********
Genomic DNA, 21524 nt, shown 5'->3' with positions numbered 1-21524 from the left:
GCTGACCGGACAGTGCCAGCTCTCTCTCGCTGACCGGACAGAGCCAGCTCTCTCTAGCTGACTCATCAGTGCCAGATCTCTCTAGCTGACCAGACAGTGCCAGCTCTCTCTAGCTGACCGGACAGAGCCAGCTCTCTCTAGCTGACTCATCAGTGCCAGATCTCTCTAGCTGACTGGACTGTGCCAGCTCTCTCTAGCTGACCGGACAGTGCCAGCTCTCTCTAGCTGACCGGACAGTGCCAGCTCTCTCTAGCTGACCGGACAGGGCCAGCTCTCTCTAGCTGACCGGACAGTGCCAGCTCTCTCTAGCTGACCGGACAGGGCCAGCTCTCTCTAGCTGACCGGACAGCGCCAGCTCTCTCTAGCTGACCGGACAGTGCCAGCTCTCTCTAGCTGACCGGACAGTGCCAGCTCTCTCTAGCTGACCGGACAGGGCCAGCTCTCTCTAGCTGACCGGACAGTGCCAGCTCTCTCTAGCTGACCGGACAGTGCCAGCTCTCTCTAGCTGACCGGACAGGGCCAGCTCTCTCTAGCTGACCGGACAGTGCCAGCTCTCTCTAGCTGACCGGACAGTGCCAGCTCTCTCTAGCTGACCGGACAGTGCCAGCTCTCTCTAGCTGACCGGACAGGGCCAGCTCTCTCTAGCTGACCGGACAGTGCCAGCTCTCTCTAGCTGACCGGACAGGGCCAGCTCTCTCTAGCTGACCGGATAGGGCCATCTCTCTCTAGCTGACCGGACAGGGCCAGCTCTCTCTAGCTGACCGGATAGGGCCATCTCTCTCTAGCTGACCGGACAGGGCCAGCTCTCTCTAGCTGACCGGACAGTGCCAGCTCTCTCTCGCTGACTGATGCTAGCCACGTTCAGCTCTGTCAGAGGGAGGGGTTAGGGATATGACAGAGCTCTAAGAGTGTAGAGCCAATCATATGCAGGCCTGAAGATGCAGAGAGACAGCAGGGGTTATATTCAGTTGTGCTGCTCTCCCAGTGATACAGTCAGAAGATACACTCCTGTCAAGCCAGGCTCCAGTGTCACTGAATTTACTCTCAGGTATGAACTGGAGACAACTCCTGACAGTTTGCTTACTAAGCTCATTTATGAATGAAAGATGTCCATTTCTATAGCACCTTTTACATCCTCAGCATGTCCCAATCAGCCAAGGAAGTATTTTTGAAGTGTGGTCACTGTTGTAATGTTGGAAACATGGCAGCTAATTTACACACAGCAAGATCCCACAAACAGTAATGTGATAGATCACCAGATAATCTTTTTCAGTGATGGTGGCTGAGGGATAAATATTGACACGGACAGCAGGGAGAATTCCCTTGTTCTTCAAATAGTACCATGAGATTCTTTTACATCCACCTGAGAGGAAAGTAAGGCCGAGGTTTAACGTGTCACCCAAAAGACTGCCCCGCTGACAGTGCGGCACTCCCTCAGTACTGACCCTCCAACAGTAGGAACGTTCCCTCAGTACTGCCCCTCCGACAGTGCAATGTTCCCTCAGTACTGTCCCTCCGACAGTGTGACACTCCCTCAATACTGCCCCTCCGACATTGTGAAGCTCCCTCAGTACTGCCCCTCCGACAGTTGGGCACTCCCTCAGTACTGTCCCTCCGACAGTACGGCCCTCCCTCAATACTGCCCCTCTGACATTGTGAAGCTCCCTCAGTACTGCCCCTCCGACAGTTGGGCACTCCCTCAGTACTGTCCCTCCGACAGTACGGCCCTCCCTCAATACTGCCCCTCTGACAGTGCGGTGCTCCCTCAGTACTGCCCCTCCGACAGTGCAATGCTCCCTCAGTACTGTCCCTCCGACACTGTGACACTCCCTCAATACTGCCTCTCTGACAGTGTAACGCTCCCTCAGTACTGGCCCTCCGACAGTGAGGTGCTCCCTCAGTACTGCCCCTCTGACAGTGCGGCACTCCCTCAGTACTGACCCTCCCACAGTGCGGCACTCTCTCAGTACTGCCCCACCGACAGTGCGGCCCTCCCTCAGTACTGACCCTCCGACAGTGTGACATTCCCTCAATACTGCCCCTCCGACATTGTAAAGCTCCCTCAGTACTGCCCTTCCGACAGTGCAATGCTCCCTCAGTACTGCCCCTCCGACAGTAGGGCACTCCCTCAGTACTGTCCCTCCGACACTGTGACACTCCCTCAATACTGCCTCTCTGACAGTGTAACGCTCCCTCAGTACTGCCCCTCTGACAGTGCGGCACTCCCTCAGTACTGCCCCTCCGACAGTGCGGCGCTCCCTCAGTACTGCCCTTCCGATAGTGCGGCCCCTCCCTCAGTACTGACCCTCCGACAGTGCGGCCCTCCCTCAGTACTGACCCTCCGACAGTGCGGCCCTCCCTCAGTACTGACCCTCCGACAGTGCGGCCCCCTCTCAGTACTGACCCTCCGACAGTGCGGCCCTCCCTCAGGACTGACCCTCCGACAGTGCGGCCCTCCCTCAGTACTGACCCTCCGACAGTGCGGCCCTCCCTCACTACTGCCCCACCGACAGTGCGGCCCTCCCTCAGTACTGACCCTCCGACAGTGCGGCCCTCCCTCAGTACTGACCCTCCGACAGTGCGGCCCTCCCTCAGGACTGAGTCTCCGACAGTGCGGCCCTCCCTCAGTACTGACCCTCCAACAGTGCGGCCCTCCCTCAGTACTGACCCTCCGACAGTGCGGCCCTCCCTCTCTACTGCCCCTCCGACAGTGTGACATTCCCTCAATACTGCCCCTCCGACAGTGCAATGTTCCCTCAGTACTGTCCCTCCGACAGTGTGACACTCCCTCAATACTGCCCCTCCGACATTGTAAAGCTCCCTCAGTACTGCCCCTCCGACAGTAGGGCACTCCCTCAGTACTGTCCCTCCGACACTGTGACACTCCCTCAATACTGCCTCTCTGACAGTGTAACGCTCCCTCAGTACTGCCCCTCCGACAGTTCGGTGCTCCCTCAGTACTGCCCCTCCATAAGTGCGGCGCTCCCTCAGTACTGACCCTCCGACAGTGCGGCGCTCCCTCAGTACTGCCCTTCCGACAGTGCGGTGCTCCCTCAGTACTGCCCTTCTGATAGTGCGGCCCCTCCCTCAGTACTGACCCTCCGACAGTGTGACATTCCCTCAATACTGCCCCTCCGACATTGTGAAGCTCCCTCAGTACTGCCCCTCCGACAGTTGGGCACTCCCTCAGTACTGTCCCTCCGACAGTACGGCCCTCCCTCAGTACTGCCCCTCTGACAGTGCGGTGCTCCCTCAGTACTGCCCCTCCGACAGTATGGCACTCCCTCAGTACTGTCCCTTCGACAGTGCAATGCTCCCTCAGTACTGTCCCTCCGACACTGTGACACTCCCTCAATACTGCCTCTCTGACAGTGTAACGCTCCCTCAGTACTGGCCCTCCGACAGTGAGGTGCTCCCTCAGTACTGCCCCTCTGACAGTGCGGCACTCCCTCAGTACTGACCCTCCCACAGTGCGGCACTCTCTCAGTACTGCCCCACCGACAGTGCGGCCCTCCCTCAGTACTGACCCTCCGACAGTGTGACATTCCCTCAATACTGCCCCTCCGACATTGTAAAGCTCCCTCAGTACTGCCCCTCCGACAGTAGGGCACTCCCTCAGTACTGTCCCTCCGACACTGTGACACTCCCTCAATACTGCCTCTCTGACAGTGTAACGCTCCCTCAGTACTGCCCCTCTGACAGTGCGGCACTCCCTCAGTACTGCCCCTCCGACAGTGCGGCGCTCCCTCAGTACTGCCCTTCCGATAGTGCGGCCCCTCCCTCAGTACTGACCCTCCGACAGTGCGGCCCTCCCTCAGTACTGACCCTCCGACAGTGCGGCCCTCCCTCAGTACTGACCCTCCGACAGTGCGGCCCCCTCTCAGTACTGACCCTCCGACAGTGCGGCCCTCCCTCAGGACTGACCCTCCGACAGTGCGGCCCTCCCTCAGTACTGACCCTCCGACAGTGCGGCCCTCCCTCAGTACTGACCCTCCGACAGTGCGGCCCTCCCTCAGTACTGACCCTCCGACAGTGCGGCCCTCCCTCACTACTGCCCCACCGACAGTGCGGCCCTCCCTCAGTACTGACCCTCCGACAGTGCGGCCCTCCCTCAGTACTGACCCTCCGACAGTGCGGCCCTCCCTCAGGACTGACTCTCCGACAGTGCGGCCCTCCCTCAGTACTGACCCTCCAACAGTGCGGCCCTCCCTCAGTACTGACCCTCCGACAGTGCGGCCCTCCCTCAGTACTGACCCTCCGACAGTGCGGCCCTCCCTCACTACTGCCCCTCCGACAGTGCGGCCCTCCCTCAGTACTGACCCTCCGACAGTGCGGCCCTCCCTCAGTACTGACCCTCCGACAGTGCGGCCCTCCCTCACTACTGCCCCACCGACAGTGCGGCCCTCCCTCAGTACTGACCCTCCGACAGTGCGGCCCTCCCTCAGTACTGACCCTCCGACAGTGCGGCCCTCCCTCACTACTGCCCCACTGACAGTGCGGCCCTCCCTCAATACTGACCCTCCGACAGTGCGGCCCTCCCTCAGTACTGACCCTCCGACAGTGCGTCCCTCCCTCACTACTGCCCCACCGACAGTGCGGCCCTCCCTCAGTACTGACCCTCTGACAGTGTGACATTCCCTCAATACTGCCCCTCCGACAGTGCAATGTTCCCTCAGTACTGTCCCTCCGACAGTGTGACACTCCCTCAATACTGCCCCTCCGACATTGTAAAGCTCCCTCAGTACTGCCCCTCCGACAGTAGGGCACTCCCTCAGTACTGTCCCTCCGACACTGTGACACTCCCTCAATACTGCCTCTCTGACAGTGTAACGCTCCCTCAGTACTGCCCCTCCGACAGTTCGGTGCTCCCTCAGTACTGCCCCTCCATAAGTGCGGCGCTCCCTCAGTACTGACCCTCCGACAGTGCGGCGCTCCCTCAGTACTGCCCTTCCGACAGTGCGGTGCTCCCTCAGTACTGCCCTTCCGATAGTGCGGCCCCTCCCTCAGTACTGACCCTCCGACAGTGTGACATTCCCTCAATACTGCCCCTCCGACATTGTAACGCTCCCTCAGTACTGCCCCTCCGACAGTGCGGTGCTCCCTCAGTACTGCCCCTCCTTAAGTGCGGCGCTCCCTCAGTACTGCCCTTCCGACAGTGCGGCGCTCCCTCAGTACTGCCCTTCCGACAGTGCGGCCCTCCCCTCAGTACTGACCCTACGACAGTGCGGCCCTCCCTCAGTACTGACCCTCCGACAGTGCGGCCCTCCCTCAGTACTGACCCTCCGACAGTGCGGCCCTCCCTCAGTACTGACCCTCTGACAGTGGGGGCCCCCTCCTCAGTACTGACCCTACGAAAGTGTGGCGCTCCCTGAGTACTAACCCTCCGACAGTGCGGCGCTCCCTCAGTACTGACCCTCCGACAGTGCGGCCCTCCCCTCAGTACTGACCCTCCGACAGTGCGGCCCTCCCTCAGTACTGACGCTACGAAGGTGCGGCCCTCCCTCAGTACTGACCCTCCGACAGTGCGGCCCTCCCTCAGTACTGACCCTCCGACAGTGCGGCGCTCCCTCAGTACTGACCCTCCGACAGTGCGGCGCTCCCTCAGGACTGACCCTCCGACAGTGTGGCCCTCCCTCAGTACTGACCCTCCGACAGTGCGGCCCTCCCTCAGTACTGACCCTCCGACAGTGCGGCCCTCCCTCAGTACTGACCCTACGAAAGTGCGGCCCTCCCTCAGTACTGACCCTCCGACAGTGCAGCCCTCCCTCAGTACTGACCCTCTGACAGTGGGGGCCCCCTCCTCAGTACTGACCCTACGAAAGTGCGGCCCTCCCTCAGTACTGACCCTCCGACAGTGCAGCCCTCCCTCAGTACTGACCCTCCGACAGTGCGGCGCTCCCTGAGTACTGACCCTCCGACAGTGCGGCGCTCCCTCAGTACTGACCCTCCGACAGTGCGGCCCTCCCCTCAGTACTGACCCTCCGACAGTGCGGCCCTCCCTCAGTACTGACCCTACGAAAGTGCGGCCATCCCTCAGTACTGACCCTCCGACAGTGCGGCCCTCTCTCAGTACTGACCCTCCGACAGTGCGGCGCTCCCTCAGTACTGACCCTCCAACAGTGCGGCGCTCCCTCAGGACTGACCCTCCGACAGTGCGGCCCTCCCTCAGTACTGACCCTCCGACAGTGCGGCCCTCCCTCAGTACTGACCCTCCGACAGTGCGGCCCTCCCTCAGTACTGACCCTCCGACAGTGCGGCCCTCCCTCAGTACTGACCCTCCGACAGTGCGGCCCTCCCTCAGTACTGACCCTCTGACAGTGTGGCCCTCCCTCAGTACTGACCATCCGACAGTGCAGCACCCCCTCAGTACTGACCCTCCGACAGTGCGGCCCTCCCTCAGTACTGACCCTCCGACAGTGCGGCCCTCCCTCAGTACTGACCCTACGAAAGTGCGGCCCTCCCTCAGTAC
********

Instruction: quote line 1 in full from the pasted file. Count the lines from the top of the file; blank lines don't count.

Genomic DNA, 21524 nt, shown 5'->3' with positions numbered 1-21524 from the left: